This is a very enlightening exercise.

It will cost money to retain items and move them to the next country. The larger the item, the more it costs to move, as international moves are charged based on the square footage involved… much like renting a home.

It will cost even more money to insure an item.

international moves are charged based on the square footage involved

Consider your collection of books and DVDs. Would you pay more money to insure them? Probably not. Would you bother to replace them if they were lost or damaged? Probably not. Would you even miss them if they were gone? Probably not.

What about all those boxes of clutter in your garage or attic or basement? I doubt it.

Your slightly secret hoard of expensive shoes that you hid the true cost of from your spouse? Your designer handbags? The drawers full of partially used cosmetics? All those Xbox games? That collection of sporting equipment gathering dust in the cupboard under the stairs... tennis racquets, golf clubs, football boots, and so on?

How about seldom used items from your kitchen, garden shed, or garage? They are handy when you need them, but would you pay more money to ship and insure them someplace else? Unlikely.

Next consider some more controversial items. Your kid’s have a much loved and regularly used collection of Lego. You acquired the collection one £20-100 kit at a time over a series of Christmases and birthdays. However if you check on ebay, second hand Lego is sold for less than £30 per kilogram. So how much is their collection actually worth to you? Probably not enough to bother insuring it.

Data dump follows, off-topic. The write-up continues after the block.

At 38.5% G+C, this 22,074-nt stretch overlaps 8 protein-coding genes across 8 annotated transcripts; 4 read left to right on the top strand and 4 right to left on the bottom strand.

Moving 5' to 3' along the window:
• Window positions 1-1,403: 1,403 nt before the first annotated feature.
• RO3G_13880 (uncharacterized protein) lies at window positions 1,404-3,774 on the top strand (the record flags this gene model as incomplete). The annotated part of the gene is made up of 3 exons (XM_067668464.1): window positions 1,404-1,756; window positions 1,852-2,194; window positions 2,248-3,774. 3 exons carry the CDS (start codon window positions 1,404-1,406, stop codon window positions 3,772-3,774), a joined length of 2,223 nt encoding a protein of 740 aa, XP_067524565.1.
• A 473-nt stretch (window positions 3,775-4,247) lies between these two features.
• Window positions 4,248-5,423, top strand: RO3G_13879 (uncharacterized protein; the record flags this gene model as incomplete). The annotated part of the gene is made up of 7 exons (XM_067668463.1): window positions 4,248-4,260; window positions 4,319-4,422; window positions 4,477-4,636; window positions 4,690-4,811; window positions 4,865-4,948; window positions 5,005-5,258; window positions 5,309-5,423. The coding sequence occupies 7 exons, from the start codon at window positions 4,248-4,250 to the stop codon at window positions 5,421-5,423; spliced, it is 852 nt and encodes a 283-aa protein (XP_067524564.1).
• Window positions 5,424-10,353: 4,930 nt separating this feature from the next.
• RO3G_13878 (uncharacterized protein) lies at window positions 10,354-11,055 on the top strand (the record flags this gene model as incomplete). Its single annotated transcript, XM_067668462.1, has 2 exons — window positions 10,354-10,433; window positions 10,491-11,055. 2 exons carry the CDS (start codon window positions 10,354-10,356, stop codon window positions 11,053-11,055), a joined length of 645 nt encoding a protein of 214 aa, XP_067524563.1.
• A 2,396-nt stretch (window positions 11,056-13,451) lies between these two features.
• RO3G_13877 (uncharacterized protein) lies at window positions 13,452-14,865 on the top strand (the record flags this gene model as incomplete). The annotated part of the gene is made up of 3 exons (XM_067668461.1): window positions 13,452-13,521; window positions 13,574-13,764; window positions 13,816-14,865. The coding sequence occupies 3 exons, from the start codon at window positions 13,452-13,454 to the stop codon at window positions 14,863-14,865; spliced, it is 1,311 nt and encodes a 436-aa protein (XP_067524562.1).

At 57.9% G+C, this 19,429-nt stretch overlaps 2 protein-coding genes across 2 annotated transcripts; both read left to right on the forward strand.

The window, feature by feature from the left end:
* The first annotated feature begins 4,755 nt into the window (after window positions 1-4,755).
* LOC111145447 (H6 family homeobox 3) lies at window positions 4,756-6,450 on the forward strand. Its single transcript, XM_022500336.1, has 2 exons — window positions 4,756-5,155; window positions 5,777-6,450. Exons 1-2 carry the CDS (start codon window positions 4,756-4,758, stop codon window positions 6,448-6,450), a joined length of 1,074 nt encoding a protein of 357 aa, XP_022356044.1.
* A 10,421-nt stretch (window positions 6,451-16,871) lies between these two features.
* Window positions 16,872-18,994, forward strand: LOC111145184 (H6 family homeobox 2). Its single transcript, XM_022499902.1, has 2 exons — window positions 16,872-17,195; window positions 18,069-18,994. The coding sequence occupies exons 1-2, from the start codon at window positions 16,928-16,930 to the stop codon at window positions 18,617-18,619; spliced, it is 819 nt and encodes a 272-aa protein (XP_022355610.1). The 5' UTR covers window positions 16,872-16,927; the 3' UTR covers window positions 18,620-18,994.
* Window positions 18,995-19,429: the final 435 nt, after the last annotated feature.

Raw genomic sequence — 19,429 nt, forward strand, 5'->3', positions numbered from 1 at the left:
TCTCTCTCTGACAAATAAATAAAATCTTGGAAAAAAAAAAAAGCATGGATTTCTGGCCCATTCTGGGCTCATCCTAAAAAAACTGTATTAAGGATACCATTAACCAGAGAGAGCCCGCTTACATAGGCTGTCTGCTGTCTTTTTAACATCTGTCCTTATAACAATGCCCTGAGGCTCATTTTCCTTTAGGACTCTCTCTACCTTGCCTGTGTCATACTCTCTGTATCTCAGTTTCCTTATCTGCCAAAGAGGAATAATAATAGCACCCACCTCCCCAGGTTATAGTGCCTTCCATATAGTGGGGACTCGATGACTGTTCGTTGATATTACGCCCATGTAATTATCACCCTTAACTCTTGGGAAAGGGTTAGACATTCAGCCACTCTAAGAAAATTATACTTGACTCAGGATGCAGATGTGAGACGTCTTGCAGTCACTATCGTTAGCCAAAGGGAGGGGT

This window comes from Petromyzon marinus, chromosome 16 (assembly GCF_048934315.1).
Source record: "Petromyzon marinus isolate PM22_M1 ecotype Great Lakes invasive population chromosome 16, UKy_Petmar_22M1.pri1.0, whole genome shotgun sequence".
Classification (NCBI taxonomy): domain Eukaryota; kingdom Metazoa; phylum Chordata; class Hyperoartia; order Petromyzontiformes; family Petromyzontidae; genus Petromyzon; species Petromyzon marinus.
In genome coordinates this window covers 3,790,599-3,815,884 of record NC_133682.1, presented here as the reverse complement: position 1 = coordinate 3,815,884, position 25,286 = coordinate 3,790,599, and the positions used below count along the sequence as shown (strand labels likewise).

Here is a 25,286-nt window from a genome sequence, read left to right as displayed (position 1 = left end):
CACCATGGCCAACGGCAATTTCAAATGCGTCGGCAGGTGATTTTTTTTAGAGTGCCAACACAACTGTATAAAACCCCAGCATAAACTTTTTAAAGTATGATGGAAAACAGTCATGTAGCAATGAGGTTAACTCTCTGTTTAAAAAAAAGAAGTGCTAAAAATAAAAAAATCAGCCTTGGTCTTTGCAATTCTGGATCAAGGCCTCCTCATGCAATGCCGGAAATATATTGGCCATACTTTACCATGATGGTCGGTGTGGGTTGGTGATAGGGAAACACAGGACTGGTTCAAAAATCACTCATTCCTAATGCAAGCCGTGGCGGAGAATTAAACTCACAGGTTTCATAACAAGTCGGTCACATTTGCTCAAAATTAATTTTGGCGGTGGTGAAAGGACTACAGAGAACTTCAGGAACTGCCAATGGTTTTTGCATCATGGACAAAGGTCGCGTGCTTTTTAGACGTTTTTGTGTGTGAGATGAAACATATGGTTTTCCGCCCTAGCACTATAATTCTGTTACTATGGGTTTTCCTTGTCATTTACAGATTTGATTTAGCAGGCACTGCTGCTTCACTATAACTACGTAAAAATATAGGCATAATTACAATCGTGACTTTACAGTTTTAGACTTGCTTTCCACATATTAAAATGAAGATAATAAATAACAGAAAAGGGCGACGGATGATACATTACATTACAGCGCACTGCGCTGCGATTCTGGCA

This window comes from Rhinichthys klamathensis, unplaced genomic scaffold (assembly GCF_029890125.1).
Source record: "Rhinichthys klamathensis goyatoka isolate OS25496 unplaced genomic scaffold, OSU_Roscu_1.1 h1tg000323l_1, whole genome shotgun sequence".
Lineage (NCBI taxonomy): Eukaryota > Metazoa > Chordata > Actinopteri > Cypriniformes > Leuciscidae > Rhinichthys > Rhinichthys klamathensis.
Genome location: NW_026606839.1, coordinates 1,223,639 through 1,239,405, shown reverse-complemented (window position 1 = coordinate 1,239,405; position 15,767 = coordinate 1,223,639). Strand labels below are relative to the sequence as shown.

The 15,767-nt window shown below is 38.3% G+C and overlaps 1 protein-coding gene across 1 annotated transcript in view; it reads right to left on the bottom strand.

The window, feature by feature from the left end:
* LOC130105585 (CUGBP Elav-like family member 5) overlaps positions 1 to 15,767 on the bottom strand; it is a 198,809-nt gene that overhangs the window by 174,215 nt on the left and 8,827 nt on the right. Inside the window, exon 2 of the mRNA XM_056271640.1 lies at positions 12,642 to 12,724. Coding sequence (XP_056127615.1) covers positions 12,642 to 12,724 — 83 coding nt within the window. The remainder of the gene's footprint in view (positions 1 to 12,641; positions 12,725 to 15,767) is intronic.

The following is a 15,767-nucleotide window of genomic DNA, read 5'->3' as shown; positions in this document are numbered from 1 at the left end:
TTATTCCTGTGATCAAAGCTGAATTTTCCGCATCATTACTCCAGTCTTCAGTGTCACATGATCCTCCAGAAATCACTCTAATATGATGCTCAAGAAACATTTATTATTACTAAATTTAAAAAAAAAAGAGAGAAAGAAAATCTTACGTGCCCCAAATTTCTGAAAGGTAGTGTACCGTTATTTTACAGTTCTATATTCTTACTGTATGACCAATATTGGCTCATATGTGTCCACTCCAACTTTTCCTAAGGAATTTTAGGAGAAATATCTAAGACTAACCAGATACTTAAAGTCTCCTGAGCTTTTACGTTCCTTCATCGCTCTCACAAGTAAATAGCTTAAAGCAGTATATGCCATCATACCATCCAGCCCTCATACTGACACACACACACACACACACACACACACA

Your wedding dress? Your high school sporting trophies? That ugly solid wood sideboard you inherited from your grandmother? They may have much sentimental value but very little tangible value, and you wouldn’t bother replacing any of them.

The final list of items you would actually bother insuring during transit is surprisingly small. The replacement values you have specified are what you are asking the insurance company to reimburse you should the boat carrying your possessions sink along the way. The rest of your stuff you are effectively saying you don’t care enough about to worry about replacing it should the need arise.

So what?

There are two lessons here.

Firstly, take note of this number.

Your annual household budget should include a line item to cover a proportion of the replacement cost of these items. Personally I budget for 15% of this amount each year, to cover the inevitable replacement or repair costs for my household contents.

Secondly international moves are traumatic, terribly expensive, and much like a visit to the proctologist… possibly good for you in the long run, but uncomfortable to experience first hand.

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1 comments

  1. Thank you for a thought invoking post! I do have boxes which still remains unpacked from my previous home, just never got around to dealing with them. Having said that, books is rather a good case. Ever since I start using Kindle, I am finding books to be more of a hassle to deal with since they takes up more space than I can spare!